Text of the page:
The pontoon of Koh Phi Phi, where all travelers arrive. At the end, under the welcome sign, touts for hotels and guesthouses are waiting ...
The pontoon of Koh Phi Phi, where all travelers arrive. At the end, under the welcome sign, touts for hotels and guesthouses are waiting ...

Back to Koh Phi Phi...

  Thailand: Southern Islands - January 2007

Dear English-speaking readers, this page is an automatic translation of an article originally written in French. I apologise for any strange sentences and funny mistakes that may have resulted. If you read French, click on the French flag below to access the original, correct text: 


Koh Phi Phi is metamorphosed since my last visit in July 2005 (almost six months after the tsunami). The transformation is incredible.

Two years after the tsunami

After a first night Bangkoka plane ride with Air Asia to join Ao Nang (Krabi) in the South, then an hour and a half crossing by boat: here I am in Koh Phi Phi.

The island has changed a lot since I last visited, a year and a half ago, in July 2005, about six months after the tsunami of December 26, 2004. I was a little suspicious, but the transformation is truly incredible.

The pontoon of Koh Phi Phi, where all travelers arrive. At the end, under the welcome sign, touts for hotels and guesthouses are waiting ...
The pontoon of Koh Phi Phi, where all travelers arrive. At the end, under the welcome sign, touts for hotels and guesthouses are waiting ...

The reconstruction has continued at full speed, in a somewhat anarchic way, and it is still being done in every corner. Lots of hotels and shops are being built, and there is work going on everywhere.

I have a little trouble to find the big lonely banyan tree on the back beach, the only one left standing after the wave. Today, it shades the chairs and tables of a restaurant, installed in front of rows of umbrellas and skewers of tourists cooking in the sun, next to a large resort with an infinity pool ...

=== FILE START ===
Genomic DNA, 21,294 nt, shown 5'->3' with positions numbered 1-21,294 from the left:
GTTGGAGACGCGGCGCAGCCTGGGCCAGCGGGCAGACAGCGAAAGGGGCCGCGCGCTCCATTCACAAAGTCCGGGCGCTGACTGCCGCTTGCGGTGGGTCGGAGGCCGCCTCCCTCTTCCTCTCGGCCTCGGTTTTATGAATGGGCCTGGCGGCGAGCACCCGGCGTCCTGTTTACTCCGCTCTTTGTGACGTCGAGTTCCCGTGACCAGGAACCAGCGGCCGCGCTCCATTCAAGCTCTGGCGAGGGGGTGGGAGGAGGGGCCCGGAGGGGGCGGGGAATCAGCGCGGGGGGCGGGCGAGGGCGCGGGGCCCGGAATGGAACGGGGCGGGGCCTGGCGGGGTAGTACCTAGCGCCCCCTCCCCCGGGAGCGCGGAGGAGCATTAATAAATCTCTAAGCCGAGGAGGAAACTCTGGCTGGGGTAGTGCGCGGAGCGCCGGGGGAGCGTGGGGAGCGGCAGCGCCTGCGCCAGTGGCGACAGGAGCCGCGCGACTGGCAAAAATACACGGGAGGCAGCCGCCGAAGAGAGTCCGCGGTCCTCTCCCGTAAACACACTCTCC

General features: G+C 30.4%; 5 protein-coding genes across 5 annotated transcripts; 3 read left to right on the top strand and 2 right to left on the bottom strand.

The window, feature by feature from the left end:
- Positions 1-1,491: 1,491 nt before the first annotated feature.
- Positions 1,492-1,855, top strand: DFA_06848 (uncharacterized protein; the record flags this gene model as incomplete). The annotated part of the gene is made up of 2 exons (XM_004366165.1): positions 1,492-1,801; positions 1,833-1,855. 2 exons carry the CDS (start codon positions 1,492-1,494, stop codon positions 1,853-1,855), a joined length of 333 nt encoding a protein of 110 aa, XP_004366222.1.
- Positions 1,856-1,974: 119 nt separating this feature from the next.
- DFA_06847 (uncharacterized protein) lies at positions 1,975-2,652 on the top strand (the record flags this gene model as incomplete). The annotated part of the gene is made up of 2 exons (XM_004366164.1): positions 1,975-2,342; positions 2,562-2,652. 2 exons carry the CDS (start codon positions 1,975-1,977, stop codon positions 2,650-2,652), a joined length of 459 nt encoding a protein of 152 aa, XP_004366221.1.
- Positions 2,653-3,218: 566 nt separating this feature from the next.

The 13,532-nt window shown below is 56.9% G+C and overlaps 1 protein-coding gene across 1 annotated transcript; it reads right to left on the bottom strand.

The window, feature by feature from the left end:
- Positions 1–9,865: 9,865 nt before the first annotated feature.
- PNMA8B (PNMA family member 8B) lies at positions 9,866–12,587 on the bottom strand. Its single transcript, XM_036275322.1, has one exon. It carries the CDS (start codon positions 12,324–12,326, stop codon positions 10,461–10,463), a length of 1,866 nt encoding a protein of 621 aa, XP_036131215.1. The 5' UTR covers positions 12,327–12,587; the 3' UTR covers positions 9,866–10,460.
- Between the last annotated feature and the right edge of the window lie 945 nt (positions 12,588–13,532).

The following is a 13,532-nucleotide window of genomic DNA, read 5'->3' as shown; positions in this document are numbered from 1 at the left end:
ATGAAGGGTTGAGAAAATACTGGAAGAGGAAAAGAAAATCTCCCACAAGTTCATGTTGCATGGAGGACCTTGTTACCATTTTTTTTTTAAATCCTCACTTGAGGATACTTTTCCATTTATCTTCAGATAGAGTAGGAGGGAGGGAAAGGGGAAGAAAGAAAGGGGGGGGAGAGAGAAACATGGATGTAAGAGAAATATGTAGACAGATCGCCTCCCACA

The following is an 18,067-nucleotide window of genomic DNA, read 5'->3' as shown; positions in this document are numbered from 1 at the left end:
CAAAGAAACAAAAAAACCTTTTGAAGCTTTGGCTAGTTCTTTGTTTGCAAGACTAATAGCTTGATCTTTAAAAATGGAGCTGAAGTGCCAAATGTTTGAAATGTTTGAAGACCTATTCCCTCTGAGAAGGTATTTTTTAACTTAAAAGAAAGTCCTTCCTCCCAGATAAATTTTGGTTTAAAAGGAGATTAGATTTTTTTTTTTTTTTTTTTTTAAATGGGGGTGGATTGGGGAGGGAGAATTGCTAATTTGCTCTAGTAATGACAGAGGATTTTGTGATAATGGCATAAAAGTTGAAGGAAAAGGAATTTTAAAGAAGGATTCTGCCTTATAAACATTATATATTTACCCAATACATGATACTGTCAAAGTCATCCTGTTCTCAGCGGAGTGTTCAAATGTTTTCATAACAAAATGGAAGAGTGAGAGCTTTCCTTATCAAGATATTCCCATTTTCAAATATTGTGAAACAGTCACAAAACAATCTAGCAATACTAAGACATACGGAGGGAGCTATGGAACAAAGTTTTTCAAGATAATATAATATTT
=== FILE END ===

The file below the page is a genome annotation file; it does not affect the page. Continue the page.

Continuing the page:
Return of tourists

The tourists are back, in great numbers. First difficulty, and not the least, when you arrive and you have not booked anything in advance: find a place to stay. Prices have soared and the simplest room is already going to cost 1000 baths, which is a lot of money for Thailand... But Koh Phi Phi is an ultra-touristy enclave which is different from the rest of the country.

After the arrival of the boat, I hurriedly left my cumbersome bags at the dive-shop with which I was going to dive the next day, to go around the guesthouses, almost running on the way, behind other travelers with backpacks to overtake them, in order to arrive first! Everywhere signs "Full", but I end up finding a roof anyway.

The island remains beautiful despite everything

Longtail-boats lined up on the beach. Koh Phi Phi, Thailand, January 2007.
Longtail-boats lined up on the beach. Koh Phi Phi, Thailand, January 2007. 

For this first day, lazing on the beach amid the spectacular scenery of Phi Phi, with its large cliffs in the sea, and registration at the diving center ... I will be able to release my new equipment tomorrow, finally!

The translucent water of Koh Phi Phi. Thailand, January 2007.
The translucent water of Koh Phi Phi. Thailand, January 2007.

You can find other pictures of Koh Phi Phi, that I put online on my very first website Notebooks of Southeast Asia into July 2005 and January 2007.

  Thailand: Southern Islands - January 2007

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